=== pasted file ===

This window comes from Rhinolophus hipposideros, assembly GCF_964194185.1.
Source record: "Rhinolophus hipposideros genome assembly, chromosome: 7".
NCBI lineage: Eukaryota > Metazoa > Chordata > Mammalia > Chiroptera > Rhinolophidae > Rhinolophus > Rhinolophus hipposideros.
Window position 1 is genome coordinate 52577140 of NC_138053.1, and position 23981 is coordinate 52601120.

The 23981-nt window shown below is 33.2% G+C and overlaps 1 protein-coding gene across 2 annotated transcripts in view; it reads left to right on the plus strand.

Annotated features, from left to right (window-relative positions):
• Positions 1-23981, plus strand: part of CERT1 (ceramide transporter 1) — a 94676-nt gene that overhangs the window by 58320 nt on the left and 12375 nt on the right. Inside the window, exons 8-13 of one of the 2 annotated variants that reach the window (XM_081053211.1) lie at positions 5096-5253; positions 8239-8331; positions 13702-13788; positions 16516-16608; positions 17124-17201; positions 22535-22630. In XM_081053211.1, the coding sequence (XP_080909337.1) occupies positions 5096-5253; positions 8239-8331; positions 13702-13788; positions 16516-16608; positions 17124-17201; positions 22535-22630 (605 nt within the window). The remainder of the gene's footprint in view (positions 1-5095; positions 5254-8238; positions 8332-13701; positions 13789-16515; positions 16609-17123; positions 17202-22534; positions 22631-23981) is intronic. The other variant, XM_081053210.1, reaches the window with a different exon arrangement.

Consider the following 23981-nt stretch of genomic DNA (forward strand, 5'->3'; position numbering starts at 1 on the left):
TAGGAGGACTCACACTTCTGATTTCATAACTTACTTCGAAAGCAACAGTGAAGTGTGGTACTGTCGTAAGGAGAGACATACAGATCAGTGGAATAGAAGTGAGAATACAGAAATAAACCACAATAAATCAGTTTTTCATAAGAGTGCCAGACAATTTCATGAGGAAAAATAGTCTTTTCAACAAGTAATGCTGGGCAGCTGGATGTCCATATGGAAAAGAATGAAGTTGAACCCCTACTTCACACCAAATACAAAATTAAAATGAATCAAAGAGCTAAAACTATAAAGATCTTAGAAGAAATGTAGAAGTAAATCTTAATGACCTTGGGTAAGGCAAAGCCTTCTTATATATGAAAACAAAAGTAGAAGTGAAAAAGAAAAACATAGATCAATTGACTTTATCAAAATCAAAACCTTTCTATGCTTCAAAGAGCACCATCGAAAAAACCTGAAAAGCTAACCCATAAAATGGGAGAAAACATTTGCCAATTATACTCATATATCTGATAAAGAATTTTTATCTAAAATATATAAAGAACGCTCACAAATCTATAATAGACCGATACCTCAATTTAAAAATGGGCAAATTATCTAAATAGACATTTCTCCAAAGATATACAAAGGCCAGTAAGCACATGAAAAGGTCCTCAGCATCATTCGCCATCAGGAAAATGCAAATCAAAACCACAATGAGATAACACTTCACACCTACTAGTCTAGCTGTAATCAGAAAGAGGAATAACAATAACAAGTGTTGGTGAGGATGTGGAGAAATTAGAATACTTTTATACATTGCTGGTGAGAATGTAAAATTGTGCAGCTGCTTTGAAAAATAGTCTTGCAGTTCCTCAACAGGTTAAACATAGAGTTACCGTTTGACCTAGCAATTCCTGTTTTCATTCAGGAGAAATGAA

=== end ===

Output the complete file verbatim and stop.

This window comes from Rhinolophus hipposideros, assembly GCF_964194185.1.
Source record: "Rhinolophus hipposideros genome assembly, chromosome: 7".
NCBI lineage: Eukaryota > Metazoa > Chordata > Mammalia > Chiroptera > Rhinolophidae > Rhinolophus > Rhinolophus hipposideros.
Window position 1 is genome coordinate 52577140 of NC_138053.1, and position 23981 is coordinate 52601120.

The 23981-nt window shown below is 33.2% G+C and overlaps 1 protein-coding gene across 2 annotated transcripts in view; it reads left to right on the plus strand.

Annotated features, from left to right (window-relative positions):
• Positions 1-23981, plus strand: part of CERT1 (ceramide transporter 1) — a 94676-nt gene that overhangs the window by 58320 nt on the left and 12375 nt on the right. Inside the window, exons 8-13 of one of the 2 annotated variants that reach the window (XM_081053211.1) lie at positions 5096-5253; positions 8239-8331; positions 13702-13788; positions 16516-16608; positions 17124-17201; positions 22535-22630. In XM_081053211.1, the coding sequence (XP_080909337.1) occupies positions 5096-5253; positions 8239-8331; positions 13702-13788; positions 16516-16608; positions 17124-17201; positions 22535-22630 (605 nt within the window). The remainder of the gene's footprint in view (positions 1-5095; positions 5254-8238; positions 8332-13701; positions 13789-16515; positions 16609-17123; positions 17202-22534; positions 22631-23981) is intronic. The other variant, XM_081053210.1, reaches the window with a different exon arrangement.

Consider the following 23981-nt stretch of genomic DNA (forward strand, 5'->3'; position numbering starts at 1 on the left):
TAGGAGGACTCACACTTCTGATTTCATAACTTACTTCGAAAGCAACAGTGAAGTGTGGTACTGTCGTAAGGAGAGACATACAGATCAGTGGAATAGAAGTGAGAATACAGAAATAAACCACAATAAATCAGTTTTTCATAAGAGTGCCAGACAATTTCATGAGGAAAAATAGTCTTTTCAACAAGTAATGCTGGGCAGCTGGATGTCCATATGGAAAAGAATGAAGTTGAACCCCTACTTCACACCAAATACAAAATTAAAATGAATCAAAGAGCTAAAACTATAAAGATCTTAGAAGAAATGTAGAAGTAAATCTTAATGACCTTGGGTAAGGCAAAGCCTTCTTATATATGAAAACAAAAGTAGAAGTGAAAAAGAAAAACATAGATCAATTGACTTTATCAAAATCAAAACCTTTCTATGCTTCAAAGAGCACCATCGAAAAAACCTGAAAAGCTAACCCATAAAATGGGAGAAAACATTTGCCAATTATACTCATATATCTGATAAAGAATTTTTATCTAAAATATATAAAGAACGCTCACAAATCTATAATAGACCGATACCTCAATTTAAAAATGGGCAAATTATCTAAATAGACATTTCTCCAAAGATATACAAAGGCCAGTAAGCACATGAAAAGGTCCTCAGCATCATTCGCCATCAGGAAAATGCAAATCAAAACCACAATGAGATAACACTTCACACCTACTAGTCTAGCTGTAATCAGAAAGAGGAATAACAATAACAAGTGTTGGTGAGGATGTGGAGAAATTAGAATACTTTTATACATTGCTGGTGAGAATGTAAAATTGTGCAGCTGCTTTGAAAAATAGTCTTGCAGTTCCTCAACAGGTTAAACATAGAGTTACCGTTTGACCTAGCAATTCCTGTTTTCATTCAGGAGAAATGAA